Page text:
Title: Ambrosia artemisiifolia L.

Scientific Name:

Ambrosia artemisiifolia L.

Common Name:

annual ragweed



Source & more images (via ALA)

Habitat: Native of North America, most prevalent in eastern and north central States. First recorded as naturalised at Murwillumbah, NSW. Now common along north coast of NSW. Primarily plant of disturbed open areas, occurs as weed of cultivated lands, stubble fields, old pastures, wastelands, roadsides, railway reserves and vacant lots (Parsons & Cuthbertson 2001).

Distribution:

 
Present Distribution - Australia (source: ALA)   Present Distribution - USA (source: USDA)


present, no further details = Present, no further details widespread = Widespread localised = Localised
Present Distribuion - World (source: CABI)




Invasiveness Assessment

ESTABLISHMENT




1. Germination requirements? Germination is combination of light and temperature and although usually germinates in spring, can germinate at other times of year if conditions are suitable (Parsons & Cuthbertson 2001, DNRM 2005).

2. Establishment requirements? Prefers dry, sunny grassy plains, along riverbanks, roadsides, disturbed soils, vacant lots and ruderal sites (Parsons & Cuthbertson 2001). Limited growth in shade.

3. How much disturbance is required? "Primarily a plant of disturbed open areas" occurs as weed of cultivated lands, stubble fields, old pastures, wastelands" (Parsons & Cuthbertson 2001).

GROWTH / COMPETITIVE




4. Life form? Annual herb (Parsons & Cuthbertson 2001) – life form –other

5. Allelopathic properties? Annual ragweed ‘produces allelopathic responses in several other weed and crop species .. strongly inhibit germination of onion, oats, Lolium spp. (Parsons & Cuthbertson 2001).

6. Tolerates herb pressure? Cattle eat annual ragweed in early stages. A variegated leaf beetle and stem-galling moth are used in biological control in Queensland with the moth ‘reducing ragweed populations and seed production in warmer areas’ (Parsons & Cuthbertson 2001).

7. Normal growth rate? Serious competitor with cereal crops and vegetables in early growth stage but poor competitor in well managed pastures and legume crops. Growth rate rapid depending on environment (Parsons & Cuthbertson 2001). Most often occurs in wasteland areas so score as Medium High.

8. Stress tolerance to frost, drought, w/logg, sal. etc? Due to the locations it can be found, it appears to have saline tolerance. Susceptible to frost and fire. Drought tolerant. Can be found in flood plains but no mention of ability to withstand waterlogging (Parsons & Cuthbertson 2001).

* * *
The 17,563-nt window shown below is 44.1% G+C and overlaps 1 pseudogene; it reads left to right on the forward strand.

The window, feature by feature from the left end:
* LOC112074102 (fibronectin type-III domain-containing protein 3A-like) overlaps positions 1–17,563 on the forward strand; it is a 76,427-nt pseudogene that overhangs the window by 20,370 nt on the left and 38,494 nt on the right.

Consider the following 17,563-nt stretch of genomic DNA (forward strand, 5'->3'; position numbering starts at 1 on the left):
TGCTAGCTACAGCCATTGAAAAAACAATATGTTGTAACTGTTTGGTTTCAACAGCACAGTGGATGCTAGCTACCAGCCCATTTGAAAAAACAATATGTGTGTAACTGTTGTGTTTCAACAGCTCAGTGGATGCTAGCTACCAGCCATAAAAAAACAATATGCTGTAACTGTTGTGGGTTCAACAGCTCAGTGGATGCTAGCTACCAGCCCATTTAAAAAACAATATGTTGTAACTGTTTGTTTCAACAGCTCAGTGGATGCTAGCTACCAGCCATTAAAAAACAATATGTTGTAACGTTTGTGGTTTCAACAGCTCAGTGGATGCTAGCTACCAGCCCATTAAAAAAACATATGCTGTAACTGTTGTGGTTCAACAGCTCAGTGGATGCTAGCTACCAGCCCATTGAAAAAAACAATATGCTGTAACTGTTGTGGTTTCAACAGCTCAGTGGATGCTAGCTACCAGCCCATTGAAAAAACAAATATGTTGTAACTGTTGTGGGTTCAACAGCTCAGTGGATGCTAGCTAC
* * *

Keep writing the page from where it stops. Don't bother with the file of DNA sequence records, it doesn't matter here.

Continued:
REPRODUCTION




9. Reproductive system? Wind pollinated. A ‘self-compatible species’ (Bassett & Crompton 1975 (cited in Genton, Shykoff & Giraud). Cross and self-pollination but cannot vegetatively reproduce (Parsons & Cuthbertson 2001).

10. Number of propagules produced? Annual ragweed produces an average of 3000 seeds per year (Parsons & Cuthbertson 2001).

11. Propagule longevity? Annual ragweed seeds can be viable for more than 40 years (Parsons & Cuthbertson 2001).

12. Reproductive period? Annual plant (Parsons & Cuthbertson 2001).

13. Time to reproductive maturity? Reaches maturity in 4-5 months (Parsons & Cuthbertson 2001).

DISPERSAL




14. Number of mechanisms? Clings to sheep, furred animals, bags, clothing, water, contaminated gravel and soil (Parsons & Cuthbertson 2001).

15. How far do they disperse? Spreads ‘readily over long distances’. Hull provides buoyancy (Parsons & Cuthbertson 2001). Seems likely that some of the propagules will disperse greater than 1 km.


Impact Assessment

RECREATION




1. Restrict human access? Grows to 350 cm but usual height is between 50 and 200 cm. A much branched, hairy herb (Parsons & Cuthbertson 2001). The height may impede individual access – low nuisance value.

2. Reduce tourism? Most species are ‘so ordinary in appearance that they are rarely noticed despite their abundance’. However, as they are serious contributors to hay fever in US, some places advertise as ‘ragweed free’ (Parsons & Cuthbertson 2001). At certain times of the year, ragweed has the potential to have a major impact on recreation

3. Injurious to people? ‘Most important hay-fever producing plant in North America’. Also associated with asthma and can cause contact dermatitis (Parsons & Cuthbertson 2001). Serious problem in autumn and as an annual herb dies off after flowering.

4. Damage to cultural sites? Not known to cause structural damage. Little or negligible effect on aesthetics.

ABIOTIC




5. Impact flow? Terrestrial species (Parsons & Cuthbertson 2001).

6. Impact water quality? Terrestrial species (Parsons & Cuthbertson 2001).